Q. I have a
beautiful container that lacks drainage holes in the bottom. I would
like to plant a cactus in it. Can I just fill the bottom with gravel
to provide drainage?
Placing gravel on the bottom of a solid container to improve
drainage is one of
the most common misconceptions about container-grown plants.
Gravel in the bottom of a solid container actually decreases the
soilís ability to drain. To prove my point, get an ordinary
sponge and saturate it with water. First, hold it over a sink
lengthwise and see how quickly the water drains from it. Then
saturate it again, and hold it widthwise over the sink, and see how
much less water drains from it than when you held it lengthwise.
Finally, saturate the
sponge again, and hold it flat over the sink, and see how almost
no water drains from it.
How does soil
Soil works much like the sponge. The longer the soil column, the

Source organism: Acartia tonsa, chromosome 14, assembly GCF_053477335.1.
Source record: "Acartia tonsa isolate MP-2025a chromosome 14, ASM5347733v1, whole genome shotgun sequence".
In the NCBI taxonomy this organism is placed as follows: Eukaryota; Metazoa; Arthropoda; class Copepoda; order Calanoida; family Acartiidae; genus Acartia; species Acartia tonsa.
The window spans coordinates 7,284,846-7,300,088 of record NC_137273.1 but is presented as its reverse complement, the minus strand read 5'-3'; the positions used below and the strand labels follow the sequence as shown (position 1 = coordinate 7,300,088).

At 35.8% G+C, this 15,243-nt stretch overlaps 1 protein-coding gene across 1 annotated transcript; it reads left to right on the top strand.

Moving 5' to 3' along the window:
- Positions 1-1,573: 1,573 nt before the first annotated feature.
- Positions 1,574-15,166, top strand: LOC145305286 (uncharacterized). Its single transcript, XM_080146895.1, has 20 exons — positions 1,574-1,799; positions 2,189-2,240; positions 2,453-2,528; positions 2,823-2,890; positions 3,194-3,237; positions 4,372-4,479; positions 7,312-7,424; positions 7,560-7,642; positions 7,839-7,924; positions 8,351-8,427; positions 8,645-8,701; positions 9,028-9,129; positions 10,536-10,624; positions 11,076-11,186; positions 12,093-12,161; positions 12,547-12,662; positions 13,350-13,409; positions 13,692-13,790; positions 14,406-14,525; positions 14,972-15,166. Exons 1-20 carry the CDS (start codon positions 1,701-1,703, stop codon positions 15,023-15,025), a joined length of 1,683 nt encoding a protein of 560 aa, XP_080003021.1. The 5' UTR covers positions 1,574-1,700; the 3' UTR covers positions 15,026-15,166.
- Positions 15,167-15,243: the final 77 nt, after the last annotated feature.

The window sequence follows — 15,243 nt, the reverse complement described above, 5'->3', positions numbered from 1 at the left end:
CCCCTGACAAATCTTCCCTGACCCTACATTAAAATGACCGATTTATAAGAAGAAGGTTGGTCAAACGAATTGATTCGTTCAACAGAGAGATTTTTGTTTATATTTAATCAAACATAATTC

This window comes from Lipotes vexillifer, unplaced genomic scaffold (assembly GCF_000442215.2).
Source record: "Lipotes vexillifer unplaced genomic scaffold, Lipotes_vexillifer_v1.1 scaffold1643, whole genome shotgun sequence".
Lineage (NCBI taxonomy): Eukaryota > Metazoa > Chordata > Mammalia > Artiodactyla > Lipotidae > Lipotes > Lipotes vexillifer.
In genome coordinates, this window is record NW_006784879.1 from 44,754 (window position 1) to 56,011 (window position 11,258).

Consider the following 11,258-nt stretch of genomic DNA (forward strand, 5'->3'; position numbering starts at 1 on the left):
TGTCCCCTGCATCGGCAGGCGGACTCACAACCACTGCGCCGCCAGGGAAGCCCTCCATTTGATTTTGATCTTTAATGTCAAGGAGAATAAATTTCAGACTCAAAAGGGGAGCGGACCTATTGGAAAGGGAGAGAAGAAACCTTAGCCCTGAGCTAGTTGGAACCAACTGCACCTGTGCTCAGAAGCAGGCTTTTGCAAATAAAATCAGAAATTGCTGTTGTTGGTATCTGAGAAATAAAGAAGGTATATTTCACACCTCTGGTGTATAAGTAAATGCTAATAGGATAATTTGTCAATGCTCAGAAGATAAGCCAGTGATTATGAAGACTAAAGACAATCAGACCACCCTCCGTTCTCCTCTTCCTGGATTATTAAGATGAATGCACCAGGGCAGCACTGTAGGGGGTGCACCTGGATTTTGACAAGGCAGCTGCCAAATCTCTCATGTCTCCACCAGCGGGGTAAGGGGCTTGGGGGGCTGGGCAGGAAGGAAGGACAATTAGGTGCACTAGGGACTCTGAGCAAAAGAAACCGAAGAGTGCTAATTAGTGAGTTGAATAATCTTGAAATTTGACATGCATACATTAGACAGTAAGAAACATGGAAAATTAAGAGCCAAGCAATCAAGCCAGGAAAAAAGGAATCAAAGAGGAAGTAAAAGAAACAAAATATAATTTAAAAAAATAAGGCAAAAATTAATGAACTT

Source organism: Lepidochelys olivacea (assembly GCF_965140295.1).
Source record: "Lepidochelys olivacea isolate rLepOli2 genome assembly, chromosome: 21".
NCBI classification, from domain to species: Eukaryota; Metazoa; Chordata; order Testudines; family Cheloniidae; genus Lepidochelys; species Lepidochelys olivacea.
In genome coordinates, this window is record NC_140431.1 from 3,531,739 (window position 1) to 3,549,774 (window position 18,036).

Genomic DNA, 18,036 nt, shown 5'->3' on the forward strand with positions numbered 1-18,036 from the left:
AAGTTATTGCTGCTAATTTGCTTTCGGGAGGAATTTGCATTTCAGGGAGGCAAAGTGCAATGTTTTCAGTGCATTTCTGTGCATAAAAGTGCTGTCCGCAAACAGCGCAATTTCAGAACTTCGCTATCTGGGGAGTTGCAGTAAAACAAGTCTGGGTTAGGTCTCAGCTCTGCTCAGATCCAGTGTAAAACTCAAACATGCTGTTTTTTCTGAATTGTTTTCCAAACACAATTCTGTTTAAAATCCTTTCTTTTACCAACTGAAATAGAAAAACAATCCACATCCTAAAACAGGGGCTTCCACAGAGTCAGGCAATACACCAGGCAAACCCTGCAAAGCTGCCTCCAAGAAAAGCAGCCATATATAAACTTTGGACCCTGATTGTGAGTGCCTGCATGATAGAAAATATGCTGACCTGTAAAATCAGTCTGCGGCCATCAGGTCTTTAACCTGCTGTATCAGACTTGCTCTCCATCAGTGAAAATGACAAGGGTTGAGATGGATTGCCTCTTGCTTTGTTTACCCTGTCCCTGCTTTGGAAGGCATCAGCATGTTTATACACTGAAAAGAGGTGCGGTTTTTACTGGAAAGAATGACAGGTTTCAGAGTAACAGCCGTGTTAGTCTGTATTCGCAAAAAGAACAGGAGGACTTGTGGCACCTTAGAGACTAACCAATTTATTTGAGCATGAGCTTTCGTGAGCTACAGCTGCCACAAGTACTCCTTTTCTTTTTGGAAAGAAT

better it drains; the shorter the soil column, the less it
drains. By placing gravel in the bottom of a container, you are
shortening the soil column and reducing its ability to drain.
Flower pots usually come with drainage holes
solution is to get a plastic pot with drainage holes in it that
will fit inside your decorative container. Pot the cactus in the
plastic pot, and then place the potted plant into your solid
container. Whenever you water your cactus, be sure to take it
out of the solid container and place it in a sink or bathtub
until the excess water drains. Then return it to its decorative
container. Never allow it to sit in excess water collected in
the bottom of the solid container. Cacti (and most other plants)
are susceptible to root rot in such a situation.
Blueberries in containers
What works best for Sand Mound